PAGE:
Team: Florida State Seminoles
W-L: 12-2 (7-1)
Postseason: 31-10 Discover Orange Bowl win over Northern Illinois
Top Offensive Performer: EJ Manuel, QB
Top Defensive Performer: Bjoern Werner, DE
Florida State had a checklist prior to this season. The ‘Noles were determined to win 10 games (check, and then some), the ACC Championship Game (check) and the Orange Bowl (check). So why do most accounts of this season seem to view it as a bit of a failure? It might just be a product of Jimbo Fisher succeeding in bringing FSU back to prominence.
Expectations were high for Florida State’s defense, but it was the offense that really needed to deliver if the Seminoles hoped to climb all the way back to the top. With some help of a manageable schedule (just one opponent ended the year ranked), they’d do just that, to the tune of 39.3 points per game (10th in the FBS). FSU outscored their opponents by an average of over 24 points per game, and managed to rank top-40 in both passing and rushing yards per game. For stretches during the season, it seemed as if the offense — led by senior passer EJ Manuel — was absolutely unstoppable, scoring more than 40 points seven different times. In prior years, what alluded. Manuel was consistency, but that was not the case in 2012. His completions, accuracy, yards, touchdowns and passer rating all went up in comparison to last year, as he showed a newfound poise and leadership whether in the pocket or on the run. Despite his own proficiency running the football (he amassed 310 yards and four scores this year), he was still largely helped by efficient play from his running backs. The Seminoles’ 40 rushing touchdowns ranked ninth in the country, made even more impressive by the distribution of the seven scorers, respectively. Devonta Freeman, James Wilder and Lonnie Pryor each scored eight or more times, while Manuel, leading rusher Chris Thompson and Debrale Smiley each had between three and five. The constant change kept defenses off-balance and provided Manuel with the balanced attack he needed to run this group at optimum efficiency.
Even with all the attention Manuel saw at the beginning of the year (even entering the Heisman race for several weeks between late September and early October), he was still no match for this defense. After losing star DE Brandon Jenkins for the season during the first game, FSU still beat its first three opponents by a combined score of 176-3. Their ravenous D-line would end up with 36 sacks on the year (tied for 14th in the FBS), to go along with 22 forced turnovers. In Jenkins’s absence, junior Bjoern Werner and senior Cornelius “Tank” Carradine stepped up in a major way, tallying 24 total sacks in a combined 25 games (Carradine missed three games). But the pass-rush numbers don’t really do this team’s defensive effort true justice, either. Just four opponents managed to score 20 or more points, and seven times, they scored 15 points or less (two shutouts). They were sixth in scoring defense (14.7 points allowed per game), first in passing D (161.9 yards allowed per game) and third in rushing yards allowed per game (91.93). FCS opponents or not (and they did have two of them on the schedule this year), it’s tough to argue with numbers like that.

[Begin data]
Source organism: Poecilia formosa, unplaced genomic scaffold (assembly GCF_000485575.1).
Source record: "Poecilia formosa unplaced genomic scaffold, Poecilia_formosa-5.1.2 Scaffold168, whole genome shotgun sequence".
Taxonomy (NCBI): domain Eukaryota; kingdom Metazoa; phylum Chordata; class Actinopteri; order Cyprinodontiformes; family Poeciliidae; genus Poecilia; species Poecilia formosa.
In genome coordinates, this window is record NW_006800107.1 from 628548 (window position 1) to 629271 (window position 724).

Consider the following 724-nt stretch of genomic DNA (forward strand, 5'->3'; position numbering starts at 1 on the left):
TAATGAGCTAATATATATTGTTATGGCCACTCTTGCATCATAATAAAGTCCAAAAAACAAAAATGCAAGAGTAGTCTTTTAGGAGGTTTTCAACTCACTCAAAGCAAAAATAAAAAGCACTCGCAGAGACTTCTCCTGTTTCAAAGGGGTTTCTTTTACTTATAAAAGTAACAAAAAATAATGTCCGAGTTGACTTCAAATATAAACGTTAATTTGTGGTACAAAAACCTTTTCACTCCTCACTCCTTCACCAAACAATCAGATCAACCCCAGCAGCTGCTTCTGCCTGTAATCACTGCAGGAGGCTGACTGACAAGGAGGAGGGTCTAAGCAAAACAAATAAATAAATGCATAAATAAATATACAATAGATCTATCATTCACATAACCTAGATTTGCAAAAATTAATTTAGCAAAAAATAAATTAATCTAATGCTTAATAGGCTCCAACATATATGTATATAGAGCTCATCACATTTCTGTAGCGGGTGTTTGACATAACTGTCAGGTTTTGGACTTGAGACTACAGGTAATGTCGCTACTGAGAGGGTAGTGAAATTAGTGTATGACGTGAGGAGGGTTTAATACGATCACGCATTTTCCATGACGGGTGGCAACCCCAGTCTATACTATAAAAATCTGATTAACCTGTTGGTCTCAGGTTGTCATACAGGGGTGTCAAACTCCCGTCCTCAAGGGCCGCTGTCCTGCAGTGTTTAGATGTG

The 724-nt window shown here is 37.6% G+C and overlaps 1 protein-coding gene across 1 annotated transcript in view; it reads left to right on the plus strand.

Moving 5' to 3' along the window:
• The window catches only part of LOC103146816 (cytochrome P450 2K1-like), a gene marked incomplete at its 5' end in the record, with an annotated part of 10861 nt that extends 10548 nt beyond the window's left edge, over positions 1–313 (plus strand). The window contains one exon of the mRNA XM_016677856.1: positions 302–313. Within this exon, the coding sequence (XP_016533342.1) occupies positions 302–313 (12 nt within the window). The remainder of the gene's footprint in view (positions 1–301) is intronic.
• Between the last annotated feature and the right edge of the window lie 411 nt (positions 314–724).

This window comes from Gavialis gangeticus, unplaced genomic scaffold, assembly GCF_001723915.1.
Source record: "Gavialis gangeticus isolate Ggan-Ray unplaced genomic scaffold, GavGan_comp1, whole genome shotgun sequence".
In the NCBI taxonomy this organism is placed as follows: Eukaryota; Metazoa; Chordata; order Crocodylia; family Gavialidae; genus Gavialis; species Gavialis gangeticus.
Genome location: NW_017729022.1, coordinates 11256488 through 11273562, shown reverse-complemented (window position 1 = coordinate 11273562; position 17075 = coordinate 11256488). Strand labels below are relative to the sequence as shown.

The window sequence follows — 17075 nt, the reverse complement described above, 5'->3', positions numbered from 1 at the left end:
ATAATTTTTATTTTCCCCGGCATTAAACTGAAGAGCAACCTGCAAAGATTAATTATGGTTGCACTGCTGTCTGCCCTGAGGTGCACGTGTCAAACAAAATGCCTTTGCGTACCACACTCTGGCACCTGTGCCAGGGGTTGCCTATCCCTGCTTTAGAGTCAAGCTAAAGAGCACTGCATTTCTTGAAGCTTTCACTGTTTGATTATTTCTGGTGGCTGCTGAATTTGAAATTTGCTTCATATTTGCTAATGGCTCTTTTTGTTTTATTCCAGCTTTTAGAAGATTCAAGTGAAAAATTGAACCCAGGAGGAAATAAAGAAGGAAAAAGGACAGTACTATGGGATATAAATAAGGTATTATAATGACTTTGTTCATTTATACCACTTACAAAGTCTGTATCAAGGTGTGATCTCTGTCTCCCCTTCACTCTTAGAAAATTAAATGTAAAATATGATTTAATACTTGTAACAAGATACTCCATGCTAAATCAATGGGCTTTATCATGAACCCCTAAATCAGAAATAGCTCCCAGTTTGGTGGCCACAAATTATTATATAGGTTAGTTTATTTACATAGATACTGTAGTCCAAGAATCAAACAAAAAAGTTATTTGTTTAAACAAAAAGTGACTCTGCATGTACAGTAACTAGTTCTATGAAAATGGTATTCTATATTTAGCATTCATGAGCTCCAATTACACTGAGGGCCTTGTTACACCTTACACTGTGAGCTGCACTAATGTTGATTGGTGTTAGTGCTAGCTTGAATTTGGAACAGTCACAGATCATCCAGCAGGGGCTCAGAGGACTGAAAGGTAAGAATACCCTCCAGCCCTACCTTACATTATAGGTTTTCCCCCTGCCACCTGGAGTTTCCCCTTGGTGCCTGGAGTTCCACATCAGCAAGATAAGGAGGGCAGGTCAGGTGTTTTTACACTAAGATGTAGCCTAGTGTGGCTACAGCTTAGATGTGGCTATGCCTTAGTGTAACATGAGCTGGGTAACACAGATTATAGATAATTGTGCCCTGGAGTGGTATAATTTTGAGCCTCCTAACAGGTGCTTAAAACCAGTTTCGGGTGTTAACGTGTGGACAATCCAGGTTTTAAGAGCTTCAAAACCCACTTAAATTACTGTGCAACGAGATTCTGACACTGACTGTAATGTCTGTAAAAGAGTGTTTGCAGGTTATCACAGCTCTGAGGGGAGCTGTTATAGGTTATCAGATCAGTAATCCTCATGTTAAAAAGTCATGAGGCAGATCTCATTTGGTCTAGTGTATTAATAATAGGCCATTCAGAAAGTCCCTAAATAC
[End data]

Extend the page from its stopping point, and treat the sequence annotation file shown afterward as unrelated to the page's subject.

Building off the program’s 2012 effort will be difficult, however. Facing a financial shortfall, FSU can’t exactly pay its assistants top-dollar and it cost them dearly this offseason. Defensive coordinator Mark Stoops — the architect of this extremely strong group — went off to be the head coach at Kentucky, while offensive coordinator James Coley just recently left for the same job at archrival Miami. With a ton of departing seniors as well, suddenly, it’s a bit of an upward climb for FSU once again. If we’ve learned anything about Florida State under Jimbo Fisher, though, it’s that they’re building something special once again. It may have its hiccups on occasion (hello, NC State game), but they are “back,” for all intents and purposes, and that’s good for the ACC.